The Rubicon (Latin: Rubicō, Italian: Rubicone pronounced [rubiˈkone]) is a shallow river in northeastern Italy, just south of Ravenna. The same name was given to a river that was famously crossed by Julius Caesar in 49 BC. While it has not been proven, some historians believe that the two rivers are indeed one and the same.
The mouth of the Rubicon in Cesenatico
|⁃ location||Sogliano al Rubicone|
|⁃ elevation||250 m (820 ft)|
|Length||80 km (50 mi)|
The modern-day river flows for around 80 km (50 mi) from the Apennine Mountains to the Adriatic Sea through the south of the Emilia-Romagna region, between the towns of Rimini and Cesena. The Latin word Rubicō comes from the adjective rubeus, meaning "red". The river was so named because its waters are colored red by mud deposits.
During the Roman republic, the river Rubicon marked the boundary between the Roman province of Cisalpine Gaul to the northeast and Italy proper, controlled directly by Rome and its socii (allies), to the south. On the north-western side, the border was marked by the river Arno, a much wider and more important waterway, which flows westward from the Apennine Mountains (it and the Rubicon rise not far from each other) into the Tyrrhenian Sea.
Governors of Roman provinces were appointed promagistrates with imperium (roughly, "right to command") in their province(s). The governor would then serve as the general of the Roman army within the territory of his province(s). Roman law specified that only the elected magistrates (consuls and praetors) could hold imperium within Italy. Any promagistrate who entered Italy at the head of his troops forfeited his imperium and was therefore no longer legally allowed to command troops.
Exercising imperium when forbidden by the law was a capital offense. Furthermore, obeying the commands of a general who did not legally possess imperium was also a capital offense. If a general entered Italy while exercising command of an army, both the general and his soldiers became outlaws and were automatically condemned to death. Generals were thus obliged to disband their armies before entering Italy.
In 49 BC, perhaps on January 10, Julius Caesar led a single legion, Legio XIII Gemina, south over the Rubicon from Cisalpine Gaul to Italy to make his way to Rome. In doing so, he deliberately broke the law on imperium and made armed conflict inevitable. Suetonius depicts Caesar as undecided as he approached the river, and attributes the crossing to a supernatural apparition. It was reported that Caesar dined with Sallust, Hirtius, Oppius, Lucius Balbus and Sulpicus Rufus on the night after his crossing.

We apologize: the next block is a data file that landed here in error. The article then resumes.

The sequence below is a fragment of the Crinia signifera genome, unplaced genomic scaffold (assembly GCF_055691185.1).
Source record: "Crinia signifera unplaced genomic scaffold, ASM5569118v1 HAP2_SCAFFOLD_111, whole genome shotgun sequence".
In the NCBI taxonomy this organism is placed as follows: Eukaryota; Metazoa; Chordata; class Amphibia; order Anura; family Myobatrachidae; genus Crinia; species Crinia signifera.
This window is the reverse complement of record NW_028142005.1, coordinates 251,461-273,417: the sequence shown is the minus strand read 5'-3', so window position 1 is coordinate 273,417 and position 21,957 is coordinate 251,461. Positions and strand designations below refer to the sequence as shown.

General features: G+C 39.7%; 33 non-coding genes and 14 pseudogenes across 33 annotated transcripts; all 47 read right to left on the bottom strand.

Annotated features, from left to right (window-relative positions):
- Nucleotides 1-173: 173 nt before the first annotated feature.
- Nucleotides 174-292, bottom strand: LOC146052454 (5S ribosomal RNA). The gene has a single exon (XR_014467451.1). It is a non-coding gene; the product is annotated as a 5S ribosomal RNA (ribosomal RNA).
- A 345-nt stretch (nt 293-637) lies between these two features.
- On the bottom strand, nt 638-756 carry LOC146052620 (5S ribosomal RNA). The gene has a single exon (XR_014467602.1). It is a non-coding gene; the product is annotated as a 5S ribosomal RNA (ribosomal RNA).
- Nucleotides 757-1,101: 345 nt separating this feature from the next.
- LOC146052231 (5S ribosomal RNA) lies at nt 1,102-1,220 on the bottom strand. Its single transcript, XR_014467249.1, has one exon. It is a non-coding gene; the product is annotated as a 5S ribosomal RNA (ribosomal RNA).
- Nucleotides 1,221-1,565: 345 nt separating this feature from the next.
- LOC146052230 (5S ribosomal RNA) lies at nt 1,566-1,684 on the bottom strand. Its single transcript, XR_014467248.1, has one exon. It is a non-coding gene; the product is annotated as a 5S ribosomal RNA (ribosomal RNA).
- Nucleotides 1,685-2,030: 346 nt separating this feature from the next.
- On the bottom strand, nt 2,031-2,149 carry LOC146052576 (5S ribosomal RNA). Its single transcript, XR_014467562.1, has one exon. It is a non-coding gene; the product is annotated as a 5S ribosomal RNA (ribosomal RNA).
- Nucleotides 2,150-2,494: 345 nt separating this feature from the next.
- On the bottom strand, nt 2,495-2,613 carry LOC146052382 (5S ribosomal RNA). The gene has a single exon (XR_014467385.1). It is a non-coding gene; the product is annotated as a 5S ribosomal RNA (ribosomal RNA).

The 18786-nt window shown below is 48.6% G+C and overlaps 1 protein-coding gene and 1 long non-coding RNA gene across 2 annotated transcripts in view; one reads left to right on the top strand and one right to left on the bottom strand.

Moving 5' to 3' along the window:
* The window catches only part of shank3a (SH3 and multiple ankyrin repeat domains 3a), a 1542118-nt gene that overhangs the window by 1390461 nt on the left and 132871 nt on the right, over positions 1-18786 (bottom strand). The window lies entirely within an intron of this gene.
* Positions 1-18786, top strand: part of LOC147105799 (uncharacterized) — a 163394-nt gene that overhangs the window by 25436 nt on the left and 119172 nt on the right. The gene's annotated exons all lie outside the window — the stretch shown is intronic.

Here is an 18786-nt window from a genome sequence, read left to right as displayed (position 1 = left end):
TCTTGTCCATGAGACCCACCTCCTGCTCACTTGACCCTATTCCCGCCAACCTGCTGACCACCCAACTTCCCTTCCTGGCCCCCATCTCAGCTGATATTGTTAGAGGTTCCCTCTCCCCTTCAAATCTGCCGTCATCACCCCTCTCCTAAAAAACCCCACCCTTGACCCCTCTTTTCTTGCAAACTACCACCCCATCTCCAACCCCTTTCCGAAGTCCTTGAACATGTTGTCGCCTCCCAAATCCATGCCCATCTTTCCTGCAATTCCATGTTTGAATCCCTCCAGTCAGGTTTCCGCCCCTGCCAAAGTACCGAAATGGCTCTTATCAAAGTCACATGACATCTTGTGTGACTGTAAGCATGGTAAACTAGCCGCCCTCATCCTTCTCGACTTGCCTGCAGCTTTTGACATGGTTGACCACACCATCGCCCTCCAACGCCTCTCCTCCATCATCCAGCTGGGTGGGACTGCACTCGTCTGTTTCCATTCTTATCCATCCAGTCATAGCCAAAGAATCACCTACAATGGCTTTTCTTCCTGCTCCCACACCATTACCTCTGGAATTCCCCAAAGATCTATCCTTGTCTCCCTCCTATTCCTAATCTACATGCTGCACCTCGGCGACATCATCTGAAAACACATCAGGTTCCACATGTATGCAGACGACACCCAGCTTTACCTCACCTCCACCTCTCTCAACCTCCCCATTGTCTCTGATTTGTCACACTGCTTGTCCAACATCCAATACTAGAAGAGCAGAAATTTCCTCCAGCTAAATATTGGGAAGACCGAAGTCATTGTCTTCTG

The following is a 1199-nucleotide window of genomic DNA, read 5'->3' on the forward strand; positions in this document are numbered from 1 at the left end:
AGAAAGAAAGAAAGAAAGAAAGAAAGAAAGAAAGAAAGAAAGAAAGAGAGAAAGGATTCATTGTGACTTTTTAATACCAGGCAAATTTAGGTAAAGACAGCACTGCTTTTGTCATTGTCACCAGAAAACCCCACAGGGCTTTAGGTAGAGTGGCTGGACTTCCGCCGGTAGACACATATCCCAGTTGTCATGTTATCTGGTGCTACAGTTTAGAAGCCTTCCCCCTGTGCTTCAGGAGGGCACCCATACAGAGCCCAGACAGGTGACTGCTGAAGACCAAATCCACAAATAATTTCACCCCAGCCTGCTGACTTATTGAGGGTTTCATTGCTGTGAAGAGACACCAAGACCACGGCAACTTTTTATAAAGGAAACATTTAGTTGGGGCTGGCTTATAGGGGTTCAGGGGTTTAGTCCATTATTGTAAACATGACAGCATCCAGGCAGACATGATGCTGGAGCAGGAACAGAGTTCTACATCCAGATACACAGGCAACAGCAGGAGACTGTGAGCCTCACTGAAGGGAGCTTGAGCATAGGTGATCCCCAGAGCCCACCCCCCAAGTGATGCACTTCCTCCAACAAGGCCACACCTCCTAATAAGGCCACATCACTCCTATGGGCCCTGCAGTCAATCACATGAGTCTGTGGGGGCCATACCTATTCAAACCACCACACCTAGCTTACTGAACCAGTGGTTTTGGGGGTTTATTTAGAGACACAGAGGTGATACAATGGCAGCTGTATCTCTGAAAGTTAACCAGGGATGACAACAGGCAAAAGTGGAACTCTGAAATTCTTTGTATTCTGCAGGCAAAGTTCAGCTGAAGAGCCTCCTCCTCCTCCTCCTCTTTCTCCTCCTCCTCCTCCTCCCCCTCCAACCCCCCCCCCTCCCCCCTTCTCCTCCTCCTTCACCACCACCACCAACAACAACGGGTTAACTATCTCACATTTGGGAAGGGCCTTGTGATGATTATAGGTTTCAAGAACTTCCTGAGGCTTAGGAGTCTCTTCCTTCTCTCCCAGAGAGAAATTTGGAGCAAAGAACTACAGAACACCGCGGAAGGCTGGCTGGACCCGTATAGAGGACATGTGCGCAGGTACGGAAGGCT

According to Suetonius, Caesar uttered the famous phrase ālea iacta est ("the die has been cast"). The phrase "crossing the Rubicon" has survived to refer to any individual or group committing itself irrevocably to a risky or revolutionary course of action, similar to the modern phrase "passing the point of no return". Caesar's decision for swift action forced Pompey, the lawful consuls (C. Claudius Marcellus and L. Cornelius Lentulus Crus), and a large part of the Roman Senate to flee Rome in fear. Caesar's subsequent victory in Caesar's civil war ensured that punishment for the infraction would never be rendered. This took place during the time of the Roman Republic.
Location, confusion and resolutionEdit
After Caesar's crossing, the Rubicon was a geographical feature of note until about 42 BC, when Octavian merged the Province of Cisalpine Gaul into Italia and the river ceased to be the extreme northern border of Italy. The decision robbed the Rubicon of its importance, and the name gradually disappeared from the local toponymy.
After the fall of the Western Roman Empire, and during the first centuries of the Middle Ages, the coastal plain between Ravenna and Rimini was flooded many times. The Rubicon, like other small rivers of the region, often changed its course during this period. For this reason, and to supply fields with water after the revival of agriculture in the late Middle Ages, during the 14th and 15th centuries, hydraulic works were built to prevent other floods and to regulate streams. As a result of this work, these rivers started to flow in straight courses, as they do today.
With the revival of interest in the topography of ancient Roman Italy during the 15th century, the matter of identifying the Rubicon in the contemporary landscape became a topic of debate among Renaissance humanists. To support the claim of the Pisciatello, a spurious inscription forbidding the passage of an army in the name of the Roman people and Senate, the so-called Sanctio, was placed by a bridge on that river. The Quattrocento humanist Flavio Biondo was deceived by it; the actual inscription is conserved in the Museo Archeologico, Cesena. As the centuries went by, several rivers of the Adriatic coast between Ravenna and Rimini have at times been said to correspond to the ancient Rubicon.